And then being willing to help in connecting either someone who reports to you or a coworker to EAP services, offering to be supportive if they’re interested in finding out more about what mental health benefits may exist through the employer. But expressions of concern really contribute to a supportive workplace culture that we talked about earlier.

And it’s not easy to start but it can be as simple as I’ve noticed that you’re not yourself, is everything okay? And is there anything that I can do to help? People who are experiencing depression often feel isolated and alone and unsupported and mental health still for many exists in the shadows and it’s really just helping to bring it into the light and all of that makes a conversation all the more important.

So really tapping into the resources, Right Direction, ICU, NBA Cares, there are resources out there. Reading a bit about it, the employer can help bring that information into the workplace, will help go a long way toward helping everyone feel more comfortable and normalizing depression and other mental conditions in the workplace.

CASEY: Exceptional Darcy, thank you very much. Guys we’re down to just a few minutes of time left, and I’d like to ask two more questions but I’ll ask you to be brief in your responses so we can get through both of them. Marcas, I’m certain there are going to be some challenges that companies can expect or even anticipate when addressing this, do you want to address a few of them?

Marcas: Sure, and I can probably just relate back to, refer back to things we’ve talked about like issues related to stigma and culture. So you know those I think can be pretty obvious once we start thinking about them and ways that we might be able to tackle those. Lack of resources available to employees and I think sometimes it’s just a matter of not promoting the resources that you have frequently enough.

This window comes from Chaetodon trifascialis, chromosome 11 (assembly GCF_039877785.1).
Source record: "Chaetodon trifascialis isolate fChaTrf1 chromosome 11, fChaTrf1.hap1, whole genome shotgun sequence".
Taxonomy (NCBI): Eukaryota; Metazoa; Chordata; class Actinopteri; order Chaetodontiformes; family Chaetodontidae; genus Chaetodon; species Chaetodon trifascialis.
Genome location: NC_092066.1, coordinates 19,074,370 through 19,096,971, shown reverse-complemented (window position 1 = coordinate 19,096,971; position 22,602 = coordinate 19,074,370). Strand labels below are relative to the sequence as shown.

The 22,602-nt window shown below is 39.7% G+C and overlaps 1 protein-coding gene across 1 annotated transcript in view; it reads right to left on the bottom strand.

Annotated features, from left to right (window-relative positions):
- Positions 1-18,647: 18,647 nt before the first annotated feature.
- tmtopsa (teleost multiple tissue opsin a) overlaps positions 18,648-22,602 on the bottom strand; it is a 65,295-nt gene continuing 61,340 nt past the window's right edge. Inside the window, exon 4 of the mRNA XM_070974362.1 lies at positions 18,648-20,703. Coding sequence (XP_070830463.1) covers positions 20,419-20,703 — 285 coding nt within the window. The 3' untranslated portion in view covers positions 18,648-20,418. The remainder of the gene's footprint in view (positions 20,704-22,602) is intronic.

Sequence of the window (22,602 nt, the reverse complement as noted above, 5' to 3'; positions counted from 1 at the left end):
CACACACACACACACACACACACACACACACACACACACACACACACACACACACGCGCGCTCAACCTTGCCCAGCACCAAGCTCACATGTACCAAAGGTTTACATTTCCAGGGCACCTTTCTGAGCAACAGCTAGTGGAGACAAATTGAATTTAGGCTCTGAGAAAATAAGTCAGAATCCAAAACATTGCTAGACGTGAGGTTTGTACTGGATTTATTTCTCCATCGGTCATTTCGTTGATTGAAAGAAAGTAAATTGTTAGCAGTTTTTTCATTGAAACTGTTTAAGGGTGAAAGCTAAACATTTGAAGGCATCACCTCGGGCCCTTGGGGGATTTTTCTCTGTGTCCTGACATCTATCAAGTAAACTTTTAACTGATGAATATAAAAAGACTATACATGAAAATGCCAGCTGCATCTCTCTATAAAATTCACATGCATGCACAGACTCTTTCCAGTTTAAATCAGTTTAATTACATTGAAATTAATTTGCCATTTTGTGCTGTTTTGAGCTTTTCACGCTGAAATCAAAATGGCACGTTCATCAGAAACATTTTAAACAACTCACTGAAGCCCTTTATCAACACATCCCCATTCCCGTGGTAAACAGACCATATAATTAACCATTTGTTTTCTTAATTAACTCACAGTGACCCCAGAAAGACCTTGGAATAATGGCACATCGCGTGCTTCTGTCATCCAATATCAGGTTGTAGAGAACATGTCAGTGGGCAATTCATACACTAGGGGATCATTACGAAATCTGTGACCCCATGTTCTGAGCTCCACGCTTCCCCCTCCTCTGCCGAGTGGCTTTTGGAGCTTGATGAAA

94% of employers pay for an employee assistance program benefit per employee per month whether employees use it or not. And Darcy mentioned those statistics about the average being around 4, you know 4.25% I think is the average utilization rate which is actually improved over the last couple of years. However, typically employers only promote it one time a year during open enrollment and don’t talk about it again. And quite honestly, a lot of people don’t even know A: what EAP stands for and, B: who or where they would even go. And I think that’s a travesty that employees say that they don’t know where to seek help when they’re struggling.

Support from leadership is another one that I touched on, it’s very important and also you know trying to get them to understand and one of the resources in the Right Direction materials library is a Power Point specifically for leadership to show them the business case but also show them the other reasons why and what they can do to tackle this and there’s also a Power Point for managers and supervisors to help set the stage.

And then finally like all of us it’s a competing priorities issue, and it really is a matter of looking at the big picture and I’ve had employers say to me okay out of all the things that are on my radar and on my plate why is this the one that I should tackle? Well it goes hand in hand with a lot of other cost driving health conditions, and so if you tackle this one which in many ways can be easy, it by default will then help remedy some of the other issues.